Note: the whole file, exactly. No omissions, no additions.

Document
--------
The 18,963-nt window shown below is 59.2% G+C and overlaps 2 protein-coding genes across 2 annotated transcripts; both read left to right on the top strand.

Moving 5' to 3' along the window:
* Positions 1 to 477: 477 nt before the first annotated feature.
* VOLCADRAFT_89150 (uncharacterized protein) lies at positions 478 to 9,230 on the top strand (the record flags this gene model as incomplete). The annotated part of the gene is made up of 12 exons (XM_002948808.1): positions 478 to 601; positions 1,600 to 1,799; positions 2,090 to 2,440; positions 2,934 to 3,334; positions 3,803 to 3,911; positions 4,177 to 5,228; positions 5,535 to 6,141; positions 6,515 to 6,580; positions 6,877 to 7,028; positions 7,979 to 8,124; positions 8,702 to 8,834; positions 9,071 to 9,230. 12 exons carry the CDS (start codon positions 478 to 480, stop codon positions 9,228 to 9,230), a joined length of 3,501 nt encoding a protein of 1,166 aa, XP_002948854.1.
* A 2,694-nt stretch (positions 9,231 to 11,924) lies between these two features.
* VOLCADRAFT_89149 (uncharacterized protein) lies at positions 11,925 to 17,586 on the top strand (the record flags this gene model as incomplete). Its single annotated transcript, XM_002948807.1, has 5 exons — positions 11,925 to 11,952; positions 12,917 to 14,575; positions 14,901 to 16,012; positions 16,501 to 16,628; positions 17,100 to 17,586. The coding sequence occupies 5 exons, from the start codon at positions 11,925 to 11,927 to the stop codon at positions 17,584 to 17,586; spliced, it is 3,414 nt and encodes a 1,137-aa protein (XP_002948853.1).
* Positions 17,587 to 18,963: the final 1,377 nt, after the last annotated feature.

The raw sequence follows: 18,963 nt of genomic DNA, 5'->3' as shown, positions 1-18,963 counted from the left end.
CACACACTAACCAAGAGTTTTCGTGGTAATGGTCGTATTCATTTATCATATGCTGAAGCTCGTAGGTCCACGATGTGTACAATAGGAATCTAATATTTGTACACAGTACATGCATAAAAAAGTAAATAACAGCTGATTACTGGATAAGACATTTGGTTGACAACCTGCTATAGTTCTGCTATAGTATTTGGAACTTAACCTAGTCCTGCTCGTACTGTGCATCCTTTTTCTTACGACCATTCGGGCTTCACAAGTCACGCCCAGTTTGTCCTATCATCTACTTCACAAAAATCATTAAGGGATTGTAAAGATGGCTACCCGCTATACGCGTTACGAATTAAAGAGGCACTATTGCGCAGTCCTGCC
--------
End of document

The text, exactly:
The 18,963-nt window shown below is 59.2% G+C and overlaps 2 protein-coding genes across 2 annotated transcripts; both read left to right on the top strand.

Moving 5' to 3' along the window:
* Positions 1 to 477: 477 nt before the first annotated feature.
* VOLCADRAFT_89150 (uncharacterized protein) lies at positions 478 to 9,230 on the top strand (the record flags this gene model as incomplete). The annotated part of the gene is made up of 12 exons (XM_002948808.1): positions 478 to 601; positions 1,600 to 1,799; positions 2,090 to 2,440; positions 2,934 to 3,334; positions 3,803 to 3,911; positions 4,177 to 5,228; positions 5,535 to 6,141; positions 6,515 to 6,580; positions 6,877 to 7,028; positions 7,979 to 8,124; positions 8,702 to 8,834; positions 9,071 to 9,230. 12 exons carry the CDS (start codon positions 478 to 480, stop codon positions 9,228 to 9,230), a joined length of 3,501 nt encoding a protein of 1,166 aa, XP_002948854.1.
* A 2,694-nt stretch (positions 9,231 to 11,924) lies between these two features.
* VOLCADRAFT_89149 (uncharacterized protein) lies at positions 11,925 to 17,586 on the top strand (the record flags this gene model as incomplete). Its single annotated transcript, XM_002948807.1, has 5 exons — positions 11,925 to 11,952; positions 12,917 to 14,575; positions 14,901 to 16,012; positions 16,501 to 16,628; positions 17,100 to 17,586. The coding sequence occupies 5 exons, from the start codon at positions 11,925 to 11,927 to the stop codon at positions 17,584 to 17,586; spliced, it is 3,414 nt and encodes a 1,137-aa protein (XP_002948853.1).
* Positions 17,587 to 18,963: the final 1,377 nt, after the last annotated feature.

The raw sequence follows: 18,963 nt of genomic DNA, 5'->3' as shown, positions 1-18,963 counted from the left end.
CACACACTAACCAAGAGTTTTCGTGGTAATGGTCGTATTCATTTATCATATGCTGAAGCTCGTAGGTCCACGATGTGTACAATAGGAATCTAATATTTGTACACAGTACATGCATAAAAAAGTAAATAACAGCTGATTACTGGATAAGACATTTGGTTGACAACCTGCTATAGTTCTGCTATAGTATTTGGAACTTAACCTAGTCCTGCTCGTACTGTGCATCCTTTTTCTTACGACCATTCGGGCTTCACAAGTCACGCCCAGTTTGTCCTATCATCTACTTCACAAAAATCATTAAGGGATTGTAAAGATGGCTACCCGCTATACGCGTTACGAATTAAAGAGGCACTATTGCGCAGTCCTGCC